Hi! My name is Anton Shirikov, and I am a Postdoctoral Scholar in Russian Politics at the Harriman Institute, Columbia University. I earned my Ph.D. from the University of Wisconsin–Madison in 2022. I study media, propaganda, misinformation, political polarization, and trust. My dissertation examines how authoritarian leaders use propaganda to maintain public support. I combine original experiments and surveys situated in Russia with large-scale cross-national data to show that autocrats such as Vladimir Putin can improve the credibility of biased state media by continually supplying their supporters with belief-consistent messages. This affirmation propaganda also undermines the power of less biased independent media. Citizens who are trapped in state media echo chambers are, consequently, less adept at recognizing disinformation. Here's a video of my recent talk at George Washington University covering some of the key findings of my dissertation.
My current project investigates the conditions under which citizens treat propaganda and misinformation critically and the tools that citizens rely on to detect false information. This analysis builds on the data that I recently collected in Russia and Ukraine, as well as new surveys and experiments. Another goal of the project is to understand how we can help citizens to recognize propaganda and media bias more effectively. I develop experimental interventions that encourage Russians to approach news information thoughtfully and to use independent news sources.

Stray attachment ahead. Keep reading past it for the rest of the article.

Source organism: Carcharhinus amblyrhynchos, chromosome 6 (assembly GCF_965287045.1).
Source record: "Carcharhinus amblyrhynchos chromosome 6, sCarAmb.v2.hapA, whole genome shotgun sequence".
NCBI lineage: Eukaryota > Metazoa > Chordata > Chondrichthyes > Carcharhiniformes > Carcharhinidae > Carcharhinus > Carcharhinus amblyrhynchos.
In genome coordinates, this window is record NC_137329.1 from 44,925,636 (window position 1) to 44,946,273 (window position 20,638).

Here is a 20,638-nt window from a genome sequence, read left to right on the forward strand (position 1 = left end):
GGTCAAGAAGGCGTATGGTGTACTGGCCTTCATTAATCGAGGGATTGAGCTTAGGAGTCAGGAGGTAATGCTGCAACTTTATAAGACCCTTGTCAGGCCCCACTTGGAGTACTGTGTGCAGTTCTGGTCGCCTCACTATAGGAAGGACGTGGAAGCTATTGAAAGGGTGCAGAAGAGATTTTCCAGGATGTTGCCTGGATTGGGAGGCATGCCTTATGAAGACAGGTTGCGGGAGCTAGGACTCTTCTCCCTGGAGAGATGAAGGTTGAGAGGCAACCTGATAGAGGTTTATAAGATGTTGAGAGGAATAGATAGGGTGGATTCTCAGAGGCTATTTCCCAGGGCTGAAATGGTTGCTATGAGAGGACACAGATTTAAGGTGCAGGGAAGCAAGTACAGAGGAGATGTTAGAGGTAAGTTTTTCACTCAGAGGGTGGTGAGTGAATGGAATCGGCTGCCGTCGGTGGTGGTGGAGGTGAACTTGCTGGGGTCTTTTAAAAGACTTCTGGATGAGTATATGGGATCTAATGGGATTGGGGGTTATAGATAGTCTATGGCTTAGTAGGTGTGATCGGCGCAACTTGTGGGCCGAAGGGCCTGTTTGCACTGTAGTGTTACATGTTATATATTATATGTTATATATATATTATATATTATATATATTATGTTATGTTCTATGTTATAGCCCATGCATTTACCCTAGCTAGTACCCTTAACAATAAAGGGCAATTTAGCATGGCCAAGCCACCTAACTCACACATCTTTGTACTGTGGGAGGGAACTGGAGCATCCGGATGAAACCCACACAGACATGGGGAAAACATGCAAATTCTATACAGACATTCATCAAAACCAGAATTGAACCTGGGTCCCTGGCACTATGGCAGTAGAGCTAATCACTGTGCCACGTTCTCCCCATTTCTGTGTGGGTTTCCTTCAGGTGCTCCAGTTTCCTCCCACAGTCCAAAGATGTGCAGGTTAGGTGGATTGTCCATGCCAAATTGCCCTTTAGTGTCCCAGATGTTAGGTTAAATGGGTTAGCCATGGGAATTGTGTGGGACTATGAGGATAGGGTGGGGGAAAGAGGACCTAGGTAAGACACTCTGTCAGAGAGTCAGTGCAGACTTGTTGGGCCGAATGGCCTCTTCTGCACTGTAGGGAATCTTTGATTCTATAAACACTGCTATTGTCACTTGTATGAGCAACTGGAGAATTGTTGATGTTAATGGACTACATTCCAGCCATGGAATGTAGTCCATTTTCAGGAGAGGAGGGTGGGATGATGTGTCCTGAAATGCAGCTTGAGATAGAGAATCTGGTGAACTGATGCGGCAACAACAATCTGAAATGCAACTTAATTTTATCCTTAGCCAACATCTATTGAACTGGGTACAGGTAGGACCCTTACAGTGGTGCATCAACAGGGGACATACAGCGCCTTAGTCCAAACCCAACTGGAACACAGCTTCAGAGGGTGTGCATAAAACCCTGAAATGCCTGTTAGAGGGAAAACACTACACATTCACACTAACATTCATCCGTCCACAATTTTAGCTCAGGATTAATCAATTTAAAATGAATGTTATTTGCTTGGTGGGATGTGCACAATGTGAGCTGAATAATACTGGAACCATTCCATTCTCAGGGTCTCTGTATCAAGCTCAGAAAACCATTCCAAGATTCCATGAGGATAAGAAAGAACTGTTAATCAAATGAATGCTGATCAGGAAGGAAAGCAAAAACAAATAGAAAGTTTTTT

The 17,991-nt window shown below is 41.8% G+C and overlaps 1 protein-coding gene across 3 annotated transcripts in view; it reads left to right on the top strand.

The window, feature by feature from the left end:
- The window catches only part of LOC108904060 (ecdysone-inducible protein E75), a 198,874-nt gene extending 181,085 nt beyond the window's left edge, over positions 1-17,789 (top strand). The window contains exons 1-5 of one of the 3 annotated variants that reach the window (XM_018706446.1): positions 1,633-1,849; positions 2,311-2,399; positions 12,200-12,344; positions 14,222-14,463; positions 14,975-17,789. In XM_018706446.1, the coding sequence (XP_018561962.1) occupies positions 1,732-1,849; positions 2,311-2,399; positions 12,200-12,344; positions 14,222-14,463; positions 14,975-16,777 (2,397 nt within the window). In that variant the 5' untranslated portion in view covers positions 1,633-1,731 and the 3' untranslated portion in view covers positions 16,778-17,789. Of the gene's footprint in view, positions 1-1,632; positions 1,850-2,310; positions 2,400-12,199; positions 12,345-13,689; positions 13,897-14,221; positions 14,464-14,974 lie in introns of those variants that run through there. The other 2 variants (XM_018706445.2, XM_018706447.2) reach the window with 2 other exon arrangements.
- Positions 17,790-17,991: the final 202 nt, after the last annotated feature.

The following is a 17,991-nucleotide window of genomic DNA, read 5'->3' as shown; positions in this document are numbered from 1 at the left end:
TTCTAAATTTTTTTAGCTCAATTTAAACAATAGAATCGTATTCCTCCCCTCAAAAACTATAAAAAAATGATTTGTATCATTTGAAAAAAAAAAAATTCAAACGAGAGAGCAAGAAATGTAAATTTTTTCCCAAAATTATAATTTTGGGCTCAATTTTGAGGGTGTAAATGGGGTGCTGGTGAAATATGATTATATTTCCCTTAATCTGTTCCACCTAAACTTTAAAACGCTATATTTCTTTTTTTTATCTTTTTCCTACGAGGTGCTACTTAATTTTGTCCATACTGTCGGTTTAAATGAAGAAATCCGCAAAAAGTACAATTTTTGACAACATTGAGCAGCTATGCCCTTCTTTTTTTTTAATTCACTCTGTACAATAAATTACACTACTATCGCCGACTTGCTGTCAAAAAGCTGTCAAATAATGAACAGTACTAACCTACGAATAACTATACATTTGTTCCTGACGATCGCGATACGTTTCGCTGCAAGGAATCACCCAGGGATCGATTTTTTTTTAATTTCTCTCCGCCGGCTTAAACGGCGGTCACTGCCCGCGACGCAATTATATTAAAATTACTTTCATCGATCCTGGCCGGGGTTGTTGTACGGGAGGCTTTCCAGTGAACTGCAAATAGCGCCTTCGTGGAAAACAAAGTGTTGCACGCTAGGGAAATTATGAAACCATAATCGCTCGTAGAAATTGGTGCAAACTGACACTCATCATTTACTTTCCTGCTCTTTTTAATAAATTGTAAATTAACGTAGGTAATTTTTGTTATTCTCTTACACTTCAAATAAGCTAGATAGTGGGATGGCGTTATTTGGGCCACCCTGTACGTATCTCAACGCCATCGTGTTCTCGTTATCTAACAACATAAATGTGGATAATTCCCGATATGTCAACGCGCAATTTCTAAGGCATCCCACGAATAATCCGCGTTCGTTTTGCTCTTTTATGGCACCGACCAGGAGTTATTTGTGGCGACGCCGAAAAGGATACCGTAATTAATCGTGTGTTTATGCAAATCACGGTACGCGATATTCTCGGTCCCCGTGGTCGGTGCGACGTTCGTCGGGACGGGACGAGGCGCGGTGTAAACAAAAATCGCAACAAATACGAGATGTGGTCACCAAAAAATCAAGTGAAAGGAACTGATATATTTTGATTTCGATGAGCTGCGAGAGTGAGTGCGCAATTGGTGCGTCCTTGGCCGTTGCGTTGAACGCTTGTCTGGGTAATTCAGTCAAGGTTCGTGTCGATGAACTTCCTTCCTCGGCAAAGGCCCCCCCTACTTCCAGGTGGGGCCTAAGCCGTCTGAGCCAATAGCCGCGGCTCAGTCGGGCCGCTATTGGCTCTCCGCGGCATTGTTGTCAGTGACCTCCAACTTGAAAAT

In other work, I study political elites and institutions in Russia and Ukraine, inter-ethnic trust in Kazakhstan, as well as the legacies of communism in the former Soviet Union and Eastern Europe.
My analysis and commentary have appeared in The Washington Post, on PBS NewsHour, in The Financial Times, HuffingtonPost, USA Today, Politifact, Portland Press Herald, ABC Radio National (Australia), Press Gazette (UK), CBC, The Daily Dot, and on Wisconsin Public Radio.